Note: the text of this page is from my original website, and I haven't updated it in a while. Make sure you look at the physics category for all of the articles related to rigid body dynamics.
I started getting interested in high end physical simulation for games sometime in 1995. Since I didn't know anything about physics or know any real math (I had calculus in high school and enjoyed it, but had forgotten most of it), I had to teach myself everything from scratch. Let me just say it was a total blast. I highly recommend everyone taking the time to learn something really big and new every once in a while, in addition to all the little things we're all [hopefully] learning every day. As a bonus, it seems that the more we learn, the faster we're able to learn even newer things, which makes the whole process even more pleasurable.
As much fun as I had figuring this stuff out, I sure would have appreciated some references and articles aimed at my level when I was starting. So, I've created this web page in the hopes I can help everyone else get past those difficult first steps.
I wrote a total of four articles about rigid body dynamics for Game Developer Magazine. I've posted them as PDF files, so they look just like they do in the magazine. There are downsides to PDF, however, including the general way in which Acrobat sucks at letting you navigate through documents (it's clear Adobe thinks a monitor is a lowres printer), and perhaps more seriously, the way some of the equations came out garbled. However, you should think of the latter problem as a challenge to figure out the correct equations! [If people complain enough I'll figure out how to fix them.] Please respect the copyright information in the front of each article.
- Physics, Part 1: The Next Frontier - Oct/Nov 96
This is the introduction to the physics series. It covers the linear parts of 2D rigid body mechanics, and a little bit of numerical integration.
- Physics, Part 2: Angular Effects - Dec/Jan 96
This article covers 2D angular rigid body mechanics and the overall 2D dynamics algorithm.
- Physics, Part 3: Collision Response - Feb/Mar 97
We finish off 2D physics with collision response, including the angular effects induced by a collision. The 2D physics sample, discussed below, demonstrates all the concepts learned so far.
- Physics, Part 4: The Third Dimension - June 97
The final article in the series. To pack in all the 3D equivalents of the first three articles, I created this monster of an article. It comes in at twice the length of the others, with 6000 words and 20 equations.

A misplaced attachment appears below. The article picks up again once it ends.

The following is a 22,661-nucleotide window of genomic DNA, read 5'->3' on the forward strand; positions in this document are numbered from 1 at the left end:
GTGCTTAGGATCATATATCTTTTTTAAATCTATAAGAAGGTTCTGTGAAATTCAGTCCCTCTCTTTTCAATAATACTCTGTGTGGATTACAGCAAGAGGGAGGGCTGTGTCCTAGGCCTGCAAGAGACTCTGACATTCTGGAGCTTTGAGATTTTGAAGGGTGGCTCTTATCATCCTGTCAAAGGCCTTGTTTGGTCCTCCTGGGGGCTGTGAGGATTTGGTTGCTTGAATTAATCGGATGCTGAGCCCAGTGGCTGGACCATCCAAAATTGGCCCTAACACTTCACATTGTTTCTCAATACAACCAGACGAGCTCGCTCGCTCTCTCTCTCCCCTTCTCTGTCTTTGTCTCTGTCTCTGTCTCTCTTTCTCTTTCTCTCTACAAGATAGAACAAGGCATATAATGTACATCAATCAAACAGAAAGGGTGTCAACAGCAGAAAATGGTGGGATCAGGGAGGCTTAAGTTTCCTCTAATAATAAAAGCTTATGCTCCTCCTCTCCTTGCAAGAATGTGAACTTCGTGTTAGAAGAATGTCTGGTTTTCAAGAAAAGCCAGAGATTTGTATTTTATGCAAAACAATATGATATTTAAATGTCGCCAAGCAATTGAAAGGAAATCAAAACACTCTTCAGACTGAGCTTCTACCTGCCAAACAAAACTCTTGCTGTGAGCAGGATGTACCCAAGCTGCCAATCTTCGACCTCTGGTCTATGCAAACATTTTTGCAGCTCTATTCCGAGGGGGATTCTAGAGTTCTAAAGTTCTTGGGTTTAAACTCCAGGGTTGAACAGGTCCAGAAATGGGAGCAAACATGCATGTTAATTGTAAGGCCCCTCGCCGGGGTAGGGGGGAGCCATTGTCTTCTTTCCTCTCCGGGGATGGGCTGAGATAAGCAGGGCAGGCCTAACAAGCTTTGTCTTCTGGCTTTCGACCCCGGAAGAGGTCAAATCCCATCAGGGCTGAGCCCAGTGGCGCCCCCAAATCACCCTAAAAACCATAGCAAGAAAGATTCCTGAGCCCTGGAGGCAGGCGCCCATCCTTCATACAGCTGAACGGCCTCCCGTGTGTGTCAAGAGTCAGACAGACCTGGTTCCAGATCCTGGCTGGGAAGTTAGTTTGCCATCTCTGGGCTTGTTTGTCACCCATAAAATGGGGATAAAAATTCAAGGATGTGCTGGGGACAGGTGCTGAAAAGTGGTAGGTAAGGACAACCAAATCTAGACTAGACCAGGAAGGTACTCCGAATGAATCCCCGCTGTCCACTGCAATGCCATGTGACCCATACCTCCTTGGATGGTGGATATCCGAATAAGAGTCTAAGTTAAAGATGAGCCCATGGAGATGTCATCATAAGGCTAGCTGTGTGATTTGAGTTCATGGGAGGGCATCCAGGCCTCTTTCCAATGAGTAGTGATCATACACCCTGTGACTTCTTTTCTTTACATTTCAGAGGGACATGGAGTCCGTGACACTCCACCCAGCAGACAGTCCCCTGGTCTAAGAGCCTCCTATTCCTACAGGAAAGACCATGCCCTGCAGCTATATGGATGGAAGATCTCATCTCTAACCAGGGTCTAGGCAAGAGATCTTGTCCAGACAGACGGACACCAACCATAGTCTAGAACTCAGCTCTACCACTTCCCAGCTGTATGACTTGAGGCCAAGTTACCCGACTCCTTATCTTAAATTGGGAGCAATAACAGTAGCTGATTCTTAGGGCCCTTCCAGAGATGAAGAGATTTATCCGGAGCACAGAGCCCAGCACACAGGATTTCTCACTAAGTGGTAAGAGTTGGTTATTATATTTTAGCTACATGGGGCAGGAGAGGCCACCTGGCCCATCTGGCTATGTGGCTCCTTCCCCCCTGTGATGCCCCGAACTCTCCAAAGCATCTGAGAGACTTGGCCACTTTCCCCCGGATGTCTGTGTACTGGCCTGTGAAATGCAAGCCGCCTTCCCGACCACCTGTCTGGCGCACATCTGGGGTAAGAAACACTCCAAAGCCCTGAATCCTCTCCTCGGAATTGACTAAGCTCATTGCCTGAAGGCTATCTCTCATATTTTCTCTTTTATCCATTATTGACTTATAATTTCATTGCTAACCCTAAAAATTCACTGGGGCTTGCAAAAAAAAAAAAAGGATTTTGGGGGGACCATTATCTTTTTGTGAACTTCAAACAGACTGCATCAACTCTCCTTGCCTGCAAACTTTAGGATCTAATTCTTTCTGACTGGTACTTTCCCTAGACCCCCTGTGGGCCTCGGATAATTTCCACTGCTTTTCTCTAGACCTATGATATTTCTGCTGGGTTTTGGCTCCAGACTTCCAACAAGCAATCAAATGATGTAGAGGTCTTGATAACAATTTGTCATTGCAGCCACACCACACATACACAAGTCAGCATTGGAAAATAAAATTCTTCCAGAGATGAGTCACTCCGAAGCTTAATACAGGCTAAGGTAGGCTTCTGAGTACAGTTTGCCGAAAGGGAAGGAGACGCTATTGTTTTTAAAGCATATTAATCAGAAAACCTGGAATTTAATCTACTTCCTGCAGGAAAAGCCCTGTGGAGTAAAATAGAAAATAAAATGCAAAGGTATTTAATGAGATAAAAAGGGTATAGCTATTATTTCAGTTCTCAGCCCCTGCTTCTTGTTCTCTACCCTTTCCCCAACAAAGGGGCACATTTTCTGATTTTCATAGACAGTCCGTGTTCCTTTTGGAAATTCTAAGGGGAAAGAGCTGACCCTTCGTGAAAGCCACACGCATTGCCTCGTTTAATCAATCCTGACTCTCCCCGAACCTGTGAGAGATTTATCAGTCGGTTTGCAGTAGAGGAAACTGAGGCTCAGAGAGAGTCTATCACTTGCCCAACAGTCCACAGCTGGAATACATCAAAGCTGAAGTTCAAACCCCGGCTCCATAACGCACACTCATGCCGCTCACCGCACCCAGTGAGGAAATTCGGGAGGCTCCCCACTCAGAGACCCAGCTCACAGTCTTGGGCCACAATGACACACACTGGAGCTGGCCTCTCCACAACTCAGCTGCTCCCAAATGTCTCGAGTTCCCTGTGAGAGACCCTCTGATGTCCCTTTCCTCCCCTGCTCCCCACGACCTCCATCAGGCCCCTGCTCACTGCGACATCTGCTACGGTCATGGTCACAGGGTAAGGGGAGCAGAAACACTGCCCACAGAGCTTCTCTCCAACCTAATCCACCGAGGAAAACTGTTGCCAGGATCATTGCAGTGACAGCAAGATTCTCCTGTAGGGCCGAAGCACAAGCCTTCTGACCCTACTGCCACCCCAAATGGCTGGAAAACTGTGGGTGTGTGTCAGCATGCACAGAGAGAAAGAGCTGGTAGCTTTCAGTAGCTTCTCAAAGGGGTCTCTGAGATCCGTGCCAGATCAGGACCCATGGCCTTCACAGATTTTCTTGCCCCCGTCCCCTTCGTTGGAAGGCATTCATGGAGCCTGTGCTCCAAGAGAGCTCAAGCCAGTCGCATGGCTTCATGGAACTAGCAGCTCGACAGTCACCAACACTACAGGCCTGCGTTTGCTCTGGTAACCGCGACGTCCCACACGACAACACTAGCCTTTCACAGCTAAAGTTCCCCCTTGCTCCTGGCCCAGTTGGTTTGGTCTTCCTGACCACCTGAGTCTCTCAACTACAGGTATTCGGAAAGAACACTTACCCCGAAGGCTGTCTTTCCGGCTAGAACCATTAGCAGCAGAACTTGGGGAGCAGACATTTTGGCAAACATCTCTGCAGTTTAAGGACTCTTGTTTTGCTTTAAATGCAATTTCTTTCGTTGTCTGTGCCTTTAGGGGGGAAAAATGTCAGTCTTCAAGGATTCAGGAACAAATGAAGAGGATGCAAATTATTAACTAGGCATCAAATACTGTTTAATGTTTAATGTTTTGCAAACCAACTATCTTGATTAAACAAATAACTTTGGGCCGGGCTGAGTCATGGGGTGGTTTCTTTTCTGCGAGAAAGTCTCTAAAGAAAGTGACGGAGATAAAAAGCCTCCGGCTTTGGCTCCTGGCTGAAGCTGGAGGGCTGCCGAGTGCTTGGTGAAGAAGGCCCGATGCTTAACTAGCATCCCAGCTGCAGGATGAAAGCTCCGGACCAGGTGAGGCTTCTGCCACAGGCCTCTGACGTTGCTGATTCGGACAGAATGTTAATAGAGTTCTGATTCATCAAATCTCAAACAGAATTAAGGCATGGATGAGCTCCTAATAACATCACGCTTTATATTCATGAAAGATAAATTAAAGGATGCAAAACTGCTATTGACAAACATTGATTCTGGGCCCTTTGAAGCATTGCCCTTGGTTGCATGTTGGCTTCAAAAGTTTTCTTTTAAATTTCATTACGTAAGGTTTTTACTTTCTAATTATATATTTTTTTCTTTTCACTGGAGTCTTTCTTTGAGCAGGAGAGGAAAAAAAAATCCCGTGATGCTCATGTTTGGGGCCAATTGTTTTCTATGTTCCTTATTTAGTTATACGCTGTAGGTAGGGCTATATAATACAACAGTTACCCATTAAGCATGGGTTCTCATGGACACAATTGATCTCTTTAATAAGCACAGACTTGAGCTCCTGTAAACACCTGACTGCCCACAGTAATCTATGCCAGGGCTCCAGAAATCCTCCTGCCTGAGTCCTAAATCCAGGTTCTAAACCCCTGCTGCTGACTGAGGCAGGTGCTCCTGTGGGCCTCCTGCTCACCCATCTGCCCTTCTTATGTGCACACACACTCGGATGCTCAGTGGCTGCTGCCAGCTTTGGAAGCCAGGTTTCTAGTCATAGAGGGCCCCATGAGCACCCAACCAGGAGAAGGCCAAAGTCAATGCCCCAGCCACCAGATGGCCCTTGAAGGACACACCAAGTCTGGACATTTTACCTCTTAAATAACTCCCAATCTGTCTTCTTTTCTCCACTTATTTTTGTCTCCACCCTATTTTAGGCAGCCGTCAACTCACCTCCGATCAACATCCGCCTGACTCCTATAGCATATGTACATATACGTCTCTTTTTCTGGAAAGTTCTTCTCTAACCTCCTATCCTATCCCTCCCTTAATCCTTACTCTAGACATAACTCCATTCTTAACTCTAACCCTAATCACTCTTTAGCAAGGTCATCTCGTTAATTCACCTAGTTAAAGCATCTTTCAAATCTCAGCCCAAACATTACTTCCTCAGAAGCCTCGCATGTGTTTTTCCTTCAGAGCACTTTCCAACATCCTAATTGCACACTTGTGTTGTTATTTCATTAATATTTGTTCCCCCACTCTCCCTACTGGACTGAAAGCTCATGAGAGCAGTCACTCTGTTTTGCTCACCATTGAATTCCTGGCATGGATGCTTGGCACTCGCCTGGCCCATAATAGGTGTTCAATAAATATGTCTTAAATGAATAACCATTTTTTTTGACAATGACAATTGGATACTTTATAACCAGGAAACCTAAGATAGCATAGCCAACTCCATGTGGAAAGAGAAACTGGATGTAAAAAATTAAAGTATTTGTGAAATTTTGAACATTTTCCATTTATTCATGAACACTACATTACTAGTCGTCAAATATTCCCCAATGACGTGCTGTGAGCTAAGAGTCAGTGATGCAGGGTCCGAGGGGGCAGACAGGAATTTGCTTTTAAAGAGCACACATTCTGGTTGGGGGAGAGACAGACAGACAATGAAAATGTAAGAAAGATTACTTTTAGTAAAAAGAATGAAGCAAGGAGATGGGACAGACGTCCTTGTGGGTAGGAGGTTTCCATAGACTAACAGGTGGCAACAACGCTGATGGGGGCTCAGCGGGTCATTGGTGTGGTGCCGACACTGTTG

Four articles, no matter how long, are just not enough to do justice to rigid body dynamics. If you plan on using real dynamics in your game, you simply have to read my Physics References. The 3D sample application below shows the beginnings of some really cool technology, but you'll have to take the initiative to teach yourself more math and physics to turn it into a production quality simulator.
I created two sample applications to accompany my physics articles.
Remember, these are just sample programs, not the ultimate physics simulators. They're really just a translation of the equations in my articles into code, so don't expect too much. They're fun to play with and change, but you'll have a lot of your own work to do before you can use this stuff in a production quality game. These apps will get you started, but not much more than that.
The most obvious thing the samples are missing is inter-body collisions. They don't do collision detection between bodies, but only between bodies and the world. It wouldn't be too hard to add a very simple discrete collision detector, but I didn't have time.
The second biggest problem is the lame integrator used in both apps. Both samples are relatively unstable because I'm using the simplest Euler integrator. If you play with the spring and damping coefficients you'll quickly see how tweaky they are with relation to the timestep with this cheesy integrator. There are tons of books on numerical integration to help you fix this problem.
- The 2D Physics Sample, a 34kb PK-zipped file. Includes Win32 executable.
I never quite got finished porting this app to the mac, but the code is quite portable (the simulator talks to the OS code through a few functions in iface.h). A couple people have hacked up mac ports, but I haven't had time to integrate them with the code and update the zip. Some other people have ported it to Java, so I might just include that here for kicks.
- The 3D Physics Sample, a 47kb PK-zipped file. Includes Win32 executable.
I used OpenGL for the 3D rendering in this sample, so it's nice and clean and portable. In addition to the stock Win32 wrapper I always use (abuse?) for my test apps, I also hacked up a GLUT wrapper and included it in the zip, so any platform that supports OpenGL and has a GLUT port should run the app (make sure you fix the GetTime function in glut.cpp as the assert will tell you). I've tested it on Win95 with a bunch of drivers. I've also tested it on the MacOS using GLUT with Mac Mesa and with Conix's OpenGL. The performance is totally acceptable for the software renderers on a low-end (100Mhz) Pentium or PowerPC.
I've moved the annotated physics references here.
todo: lots more work to do on this page